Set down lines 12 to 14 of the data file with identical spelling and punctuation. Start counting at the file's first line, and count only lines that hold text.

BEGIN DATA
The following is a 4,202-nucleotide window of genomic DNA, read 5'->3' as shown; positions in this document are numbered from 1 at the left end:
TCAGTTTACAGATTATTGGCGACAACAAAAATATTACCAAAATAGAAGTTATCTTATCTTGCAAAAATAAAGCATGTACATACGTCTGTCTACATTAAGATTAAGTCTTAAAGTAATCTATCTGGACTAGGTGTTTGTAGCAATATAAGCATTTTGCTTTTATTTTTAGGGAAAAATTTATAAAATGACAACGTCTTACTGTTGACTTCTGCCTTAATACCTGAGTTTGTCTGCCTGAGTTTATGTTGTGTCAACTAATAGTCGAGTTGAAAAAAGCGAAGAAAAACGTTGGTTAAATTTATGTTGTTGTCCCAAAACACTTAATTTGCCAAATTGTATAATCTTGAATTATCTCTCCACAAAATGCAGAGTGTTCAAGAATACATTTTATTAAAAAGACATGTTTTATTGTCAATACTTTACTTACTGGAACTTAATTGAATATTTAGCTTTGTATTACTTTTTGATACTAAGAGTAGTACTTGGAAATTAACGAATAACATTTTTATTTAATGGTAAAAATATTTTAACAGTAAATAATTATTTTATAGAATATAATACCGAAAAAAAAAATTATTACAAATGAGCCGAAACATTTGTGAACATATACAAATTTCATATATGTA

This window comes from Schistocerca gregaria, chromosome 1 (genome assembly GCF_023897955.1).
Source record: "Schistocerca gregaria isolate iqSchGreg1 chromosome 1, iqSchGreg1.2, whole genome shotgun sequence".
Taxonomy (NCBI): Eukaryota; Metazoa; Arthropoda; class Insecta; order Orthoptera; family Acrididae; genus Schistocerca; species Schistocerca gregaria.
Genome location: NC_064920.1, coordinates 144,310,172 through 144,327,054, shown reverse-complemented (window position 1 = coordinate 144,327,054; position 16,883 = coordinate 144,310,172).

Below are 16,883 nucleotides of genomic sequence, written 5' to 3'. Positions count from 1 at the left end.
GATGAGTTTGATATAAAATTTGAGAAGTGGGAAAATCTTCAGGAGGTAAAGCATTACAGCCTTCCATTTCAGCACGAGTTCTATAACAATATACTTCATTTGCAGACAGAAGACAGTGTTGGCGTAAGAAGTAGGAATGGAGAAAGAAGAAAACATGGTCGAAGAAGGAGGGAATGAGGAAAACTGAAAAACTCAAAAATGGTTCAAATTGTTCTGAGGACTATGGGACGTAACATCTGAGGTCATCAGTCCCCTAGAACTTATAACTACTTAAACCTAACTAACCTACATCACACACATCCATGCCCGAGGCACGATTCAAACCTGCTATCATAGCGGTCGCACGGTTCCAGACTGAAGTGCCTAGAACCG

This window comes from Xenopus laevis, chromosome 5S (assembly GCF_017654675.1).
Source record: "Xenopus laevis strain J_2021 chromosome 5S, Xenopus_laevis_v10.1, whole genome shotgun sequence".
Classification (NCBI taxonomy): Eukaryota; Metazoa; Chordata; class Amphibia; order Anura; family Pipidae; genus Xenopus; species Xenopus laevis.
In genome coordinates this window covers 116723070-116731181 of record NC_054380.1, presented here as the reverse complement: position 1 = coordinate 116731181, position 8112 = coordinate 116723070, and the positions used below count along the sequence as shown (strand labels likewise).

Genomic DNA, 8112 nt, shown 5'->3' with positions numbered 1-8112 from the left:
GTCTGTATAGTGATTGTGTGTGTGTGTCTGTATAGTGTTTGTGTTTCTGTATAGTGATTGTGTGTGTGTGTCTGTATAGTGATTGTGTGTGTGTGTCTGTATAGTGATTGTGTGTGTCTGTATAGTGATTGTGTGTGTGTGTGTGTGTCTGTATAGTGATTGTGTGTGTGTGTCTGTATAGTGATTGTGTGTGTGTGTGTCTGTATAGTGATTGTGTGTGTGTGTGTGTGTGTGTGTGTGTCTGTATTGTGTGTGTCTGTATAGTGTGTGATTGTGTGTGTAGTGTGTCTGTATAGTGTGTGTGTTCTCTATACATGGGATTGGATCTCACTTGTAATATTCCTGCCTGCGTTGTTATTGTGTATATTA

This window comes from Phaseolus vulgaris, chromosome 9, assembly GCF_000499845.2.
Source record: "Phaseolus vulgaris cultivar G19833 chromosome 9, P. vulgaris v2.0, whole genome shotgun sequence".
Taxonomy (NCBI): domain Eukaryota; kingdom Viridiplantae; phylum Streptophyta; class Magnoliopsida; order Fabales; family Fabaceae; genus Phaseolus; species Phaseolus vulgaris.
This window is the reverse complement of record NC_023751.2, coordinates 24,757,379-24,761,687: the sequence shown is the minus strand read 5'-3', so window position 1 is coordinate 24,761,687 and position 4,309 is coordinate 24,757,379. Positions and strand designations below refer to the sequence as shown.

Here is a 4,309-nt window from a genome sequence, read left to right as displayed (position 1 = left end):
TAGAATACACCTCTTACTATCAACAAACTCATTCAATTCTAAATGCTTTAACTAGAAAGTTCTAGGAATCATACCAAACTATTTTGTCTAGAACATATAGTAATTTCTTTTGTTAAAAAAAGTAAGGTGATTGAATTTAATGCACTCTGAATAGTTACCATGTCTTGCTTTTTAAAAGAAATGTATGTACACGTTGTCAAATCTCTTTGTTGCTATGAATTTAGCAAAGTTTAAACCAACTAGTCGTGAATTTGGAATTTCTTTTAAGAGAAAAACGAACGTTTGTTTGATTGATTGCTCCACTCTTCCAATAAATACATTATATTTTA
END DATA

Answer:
In genome coordinates this window covers 116723070-116731181 of record NC_054380.1, presented here as the reverse complement: position 1 = coordinate 116731181, position 8112 = coordinate 116723070, and the positions used below count along the sequence as shown (strand labels likewise).

Genomic DNA, 8112 nt, shown 5'->3' with positions numbered 1-8112 from the left:
GTCTGTATAGTGATTGTGTGTGTGTGTCTGTATAGTGTTTGTGTTTCTGTATAGTGATTGTGTGTGTGTGTCTGTATAGTGATTGTGTGTGTGTGTCTGTATAGTGATTGTGTGTGTCTGTATAGTGATTGTGTGTGTGTGTGTGTGTCTGTATAGTGATTGTGTGTGTGTGTCTGTATAGTGATTGTGTGTGTGTGTGTCTGTATAGTGATTGTGTGTGTGTGTGTGTGTGTGTGTGTGTCTGTATTGTGTGTGTCTGTATAGTGTGTGATTGTGTGTGTAGTGTGTCTGTATAGTGTGTGTGTTCTCTATACATGGGATTGGATCTCACTTGTAATATTCCTGCCTGCGTTGTTATTGTGTATATTA